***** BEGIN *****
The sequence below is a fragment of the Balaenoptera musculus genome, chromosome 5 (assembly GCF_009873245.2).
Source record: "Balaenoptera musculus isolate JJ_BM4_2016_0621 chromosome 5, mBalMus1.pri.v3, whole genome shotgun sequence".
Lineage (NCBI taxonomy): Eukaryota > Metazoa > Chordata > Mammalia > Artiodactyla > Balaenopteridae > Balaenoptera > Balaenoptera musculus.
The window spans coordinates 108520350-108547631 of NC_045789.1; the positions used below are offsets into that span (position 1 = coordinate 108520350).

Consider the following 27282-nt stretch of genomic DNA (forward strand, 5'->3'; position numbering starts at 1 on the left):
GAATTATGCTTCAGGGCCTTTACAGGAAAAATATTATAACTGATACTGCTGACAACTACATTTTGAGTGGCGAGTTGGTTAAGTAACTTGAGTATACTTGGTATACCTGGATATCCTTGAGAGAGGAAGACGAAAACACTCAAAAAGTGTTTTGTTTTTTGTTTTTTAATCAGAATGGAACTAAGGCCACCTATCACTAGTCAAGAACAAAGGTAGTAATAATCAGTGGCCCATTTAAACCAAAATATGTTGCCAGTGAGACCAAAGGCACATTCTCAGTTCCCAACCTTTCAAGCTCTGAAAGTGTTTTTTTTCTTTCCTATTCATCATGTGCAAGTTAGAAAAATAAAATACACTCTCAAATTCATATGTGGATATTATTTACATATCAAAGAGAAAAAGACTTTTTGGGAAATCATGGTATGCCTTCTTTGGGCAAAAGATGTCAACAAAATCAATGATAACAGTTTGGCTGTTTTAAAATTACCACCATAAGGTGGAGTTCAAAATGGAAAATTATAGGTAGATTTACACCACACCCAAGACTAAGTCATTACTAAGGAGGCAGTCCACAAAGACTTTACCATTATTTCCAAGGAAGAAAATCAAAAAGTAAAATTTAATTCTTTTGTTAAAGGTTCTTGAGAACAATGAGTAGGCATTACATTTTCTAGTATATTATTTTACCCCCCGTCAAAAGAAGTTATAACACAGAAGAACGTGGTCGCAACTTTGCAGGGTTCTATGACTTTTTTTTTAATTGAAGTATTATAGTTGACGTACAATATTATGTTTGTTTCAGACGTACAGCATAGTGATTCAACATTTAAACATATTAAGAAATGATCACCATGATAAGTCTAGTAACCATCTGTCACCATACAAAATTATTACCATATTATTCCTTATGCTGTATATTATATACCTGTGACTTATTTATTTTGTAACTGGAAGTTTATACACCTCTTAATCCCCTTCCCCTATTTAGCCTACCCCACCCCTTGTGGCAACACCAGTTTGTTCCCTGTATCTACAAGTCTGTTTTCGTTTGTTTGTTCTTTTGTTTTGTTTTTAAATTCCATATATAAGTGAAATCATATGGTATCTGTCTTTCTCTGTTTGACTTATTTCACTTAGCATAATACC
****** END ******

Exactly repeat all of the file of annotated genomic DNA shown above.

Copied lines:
The sequence below is a fragment of the Balaenoptera musculus genome, chromosome 5 (assembly GCF_009873245.2).
Source record: "Balaenoptera musculus isolate JJ_BM4_2016_0621 chromosome 5, mBalMus1.pri.v3, whole genome shotgun sequence".
Lineage (NCBI taxonomy): Eukaryota > Metazoa > Chordata > Mammalia > Artiodactyla > Balaenopteridae > Balaenoptera > Balaenoptera musculus.
The window spans coordinates 108520350-108547631 of NC_045789.1; the positions used below are offsets into that span (position 1 = coordinate 108520350).

Consider the following 27282-nt stretch of genomic DNA (forward strand, 5'->3'; position numbering starts at 1 on the left):
GAATTATGCTTCAGGGCCTTTACAGGAAAAATATTATAACTGATACTGCTGACAACTACATTTTGAGTGGCGAGTTGGTTAAGTAACTTGAGTATACTTGGTATACCTGGATATCCTTGAGAGAGGAAGACGAAAACACTCAAAAAGTGTTTTGTTTTTTGTTTTTTAATCAGAATGGAACTAAGGCCACCTATCACTAGTCAAGAACAAAGGTAGTAATAATCAGTGGCCCATTTAAACCAAAATATGTTGCCAGTGAGACCAAAGGCACATTCTCAGTTCCCAACCTTTCAAGCTCTGAAAGTGTTTTTTTTCTTTCCTATTCATCATGTGCAAGTTAGAAAAATAAAATACACTCTCAAATTCATATGTGGATATTATTTACATATCAAAGAGAAAAAGACTTTTTGGGAAATCATGGTATGCCTTCTTTGGGCAAAAGATGTCAACAAAATCAATGATAACAGTTTGGCTGTTTTAAAATTACCACCATAAGGTGGAGTTCAAAATGGAAAATTATAGGTAGATTTACACCACACCCAAGACTAAGTCATTACTAAGGAGGCAGTCCACAAAGACTTTACCATTATTTCCAAGGAAGAAAATCAAAAAGTAAAATTTAATTCTTTTGTTAAAGGTTCTTGAGAACAATGAGTAGGCATTACATTTTCTAGTATATTATTTTACCCCCCGTCAAAAGAAGTTATAACACAGAAGAACGTGGTCGCAACTTTGCAGGGTTCTATGACTTTTTTTTTAATTGAAGTATTATAGTTGACGTACAATATTATGTTTGTTTCAGACGTACAGCATAGTGATTCAACATTTAAACATATTAAGAAATGATCACCATGATAAGTCTAGTAACCATCTGTCACCATACAAAATTATTACCATATTATTCCTTATGCTGTATATTATATACCTGTGACTTATTTATTTTGTAACTGGAAGTTTATACACCTCTTAATCCCCTTCCCCTATTTAGCCTACCCCACCCCTTGTGGCAACACCAGTTTGTTCCCTGTATCTACAAGTCTGTTTTCGTTTGTTTGTTCTTTTGTTTTGTTTTTAAATTCCATATATAAGTGAAATCATATGGTATCTGTCTTTCTCTGTTTGACTTATTTCACTTAGCATAATACC